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Reflecting On Popular Profanity

Like every other culture, ours also has its own well-established list of profanity; curses that we spew at each other in the heat of the moment, in anger, in passion, and humorously. While we cannot deny that sometimes there is nothing better than cussing someone out after a long day, what is it that we actually say to each other?

One of the many insults that leave our mouths is “Khusra,” or the third gender. This word is a derogatory term meant to refer to the transgender. Unfortunately, it is tossed around disdainfully without proper thought to its consequences.

Anyone who’s frivolous, gay – in the happy, poetic sense not the homosexual sense – or dressed differently can be attacked by this term. This only goes to show our treatment of the third gender in our society. It depicts the herd mentality; anyone with the slightest difference in their coat will be kicked out, stamped with the seal of abnormality, and ridiculed. So it comes down to what we think of people slightly different than us.

Most abusive words are also misogynistic in nature. For example, how many times do we target mothers and sisters in profanity? Far too many to count. Men regularly disrespect women by using gender specific insults.

A popular example of this is the treatment of Bilawal Bhutto Zardari. As the son of the late Prime Minister Benazir Bhutto, and former President Asif Ali Zardari, Bilawal has always remained in the spotlight. Now that he has been appointed Chairman of Pakistan People’s Party, he is scrutinized harshly by the public for his every move.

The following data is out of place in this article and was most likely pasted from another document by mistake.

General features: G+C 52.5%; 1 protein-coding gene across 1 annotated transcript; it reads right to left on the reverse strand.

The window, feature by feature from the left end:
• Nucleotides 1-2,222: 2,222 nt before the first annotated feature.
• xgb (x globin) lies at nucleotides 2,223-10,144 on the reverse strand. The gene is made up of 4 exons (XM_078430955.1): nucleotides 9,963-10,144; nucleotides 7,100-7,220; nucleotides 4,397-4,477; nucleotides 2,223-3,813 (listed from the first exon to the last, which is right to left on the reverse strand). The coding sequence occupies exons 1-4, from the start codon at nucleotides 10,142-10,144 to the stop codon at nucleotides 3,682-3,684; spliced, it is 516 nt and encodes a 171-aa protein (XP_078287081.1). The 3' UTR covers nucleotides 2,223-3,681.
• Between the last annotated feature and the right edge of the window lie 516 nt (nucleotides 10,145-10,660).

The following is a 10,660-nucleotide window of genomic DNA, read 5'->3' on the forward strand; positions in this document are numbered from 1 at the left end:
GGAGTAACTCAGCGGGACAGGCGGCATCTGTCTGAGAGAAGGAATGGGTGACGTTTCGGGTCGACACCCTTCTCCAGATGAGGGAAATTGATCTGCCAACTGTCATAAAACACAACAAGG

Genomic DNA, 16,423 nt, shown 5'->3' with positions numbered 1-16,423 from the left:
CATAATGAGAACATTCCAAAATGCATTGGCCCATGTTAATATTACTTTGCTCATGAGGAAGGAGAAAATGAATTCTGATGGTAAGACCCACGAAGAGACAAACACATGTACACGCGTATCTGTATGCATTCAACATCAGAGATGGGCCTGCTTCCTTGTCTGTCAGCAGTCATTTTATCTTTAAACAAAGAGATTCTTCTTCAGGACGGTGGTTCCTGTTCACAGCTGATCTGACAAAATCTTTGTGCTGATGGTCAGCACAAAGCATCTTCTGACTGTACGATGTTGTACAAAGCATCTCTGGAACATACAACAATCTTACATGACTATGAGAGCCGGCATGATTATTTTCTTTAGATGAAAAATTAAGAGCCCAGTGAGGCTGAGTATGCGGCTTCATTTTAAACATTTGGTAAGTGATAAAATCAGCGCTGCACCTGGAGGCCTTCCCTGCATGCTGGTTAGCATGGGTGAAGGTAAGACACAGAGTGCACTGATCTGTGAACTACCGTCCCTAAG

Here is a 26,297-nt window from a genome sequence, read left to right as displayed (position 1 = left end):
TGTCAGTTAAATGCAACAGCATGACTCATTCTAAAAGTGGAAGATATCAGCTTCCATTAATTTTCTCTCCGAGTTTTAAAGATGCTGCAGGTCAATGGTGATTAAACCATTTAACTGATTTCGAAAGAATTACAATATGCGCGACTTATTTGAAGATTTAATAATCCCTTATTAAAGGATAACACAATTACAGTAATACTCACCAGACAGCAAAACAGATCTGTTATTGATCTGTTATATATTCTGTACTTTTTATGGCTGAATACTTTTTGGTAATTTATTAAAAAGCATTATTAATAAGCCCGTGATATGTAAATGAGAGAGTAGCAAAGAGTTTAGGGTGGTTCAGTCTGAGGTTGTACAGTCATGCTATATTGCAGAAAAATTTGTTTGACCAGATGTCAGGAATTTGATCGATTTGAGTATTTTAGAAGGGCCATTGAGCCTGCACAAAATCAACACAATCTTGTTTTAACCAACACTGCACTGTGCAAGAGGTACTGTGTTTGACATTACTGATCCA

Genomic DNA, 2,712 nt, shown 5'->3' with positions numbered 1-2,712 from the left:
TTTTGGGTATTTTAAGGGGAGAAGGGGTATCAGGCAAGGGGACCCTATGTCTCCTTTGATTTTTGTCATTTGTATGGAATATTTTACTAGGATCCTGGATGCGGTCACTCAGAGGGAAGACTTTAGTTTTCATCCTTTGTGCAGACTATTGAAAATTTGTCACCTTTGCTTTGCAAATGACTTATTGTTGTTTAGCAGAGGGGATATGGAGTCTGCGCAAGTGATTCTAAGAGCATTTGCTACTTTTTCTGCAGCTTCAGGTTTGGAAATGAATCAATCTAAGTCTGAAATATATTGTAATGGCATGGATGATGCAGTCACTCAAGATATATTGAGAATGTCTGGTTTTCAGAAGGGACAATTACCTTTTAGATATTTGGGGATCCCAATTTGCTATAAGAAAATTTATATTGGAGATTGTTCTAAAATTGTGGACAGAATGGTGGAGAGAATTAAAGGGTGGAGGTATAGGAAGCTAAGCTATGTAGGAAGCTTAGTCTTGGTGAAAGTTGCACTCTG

bilawal bhutto

Regardless of his political affiliations and views, Bilawal has been openly scorned by people due to his inclination towards slight femininity. He has been accused of being a female, of homosexuality and being a “Khusra.” All of which is preposterous and here’s why.

We happily proceed to defame a man who may appear slightly feminine because we believe femininity and by extension, females are inferior to the masculine, god-like creatures that are the opposite gender.

Furthermore, first, we assume his sexuality and then we chasten him for it. Our bias and discrimination toward homosexuality stand out clearly if we take a look at the comments section of any article related to Bilawal Bhutto where people leer at the poor guy, whilst possibly denying their own preference for male genitalia. Last but not least, is the transphobia we have tried so hard to erase and change but to no avail? Maybe he is trans. So what? Does that make him any less a part of our society? Does it make him inferior to anyone else?

I think not, and neither should you.

We need to leave behind our misogyny, homophobia, transphobia and the need to belittle everyone who does not fit into the mold of nonsensical standards. To help people with blowing off steam, here are a few words that are not gender specific to berate people:

Easy bake oven.

Expired coupon.

Spam email.

Wet sock.

Itchy sweater.

Crying baby on a plane.

Inconvenient fire drill.

Unnecessary movie sequel.

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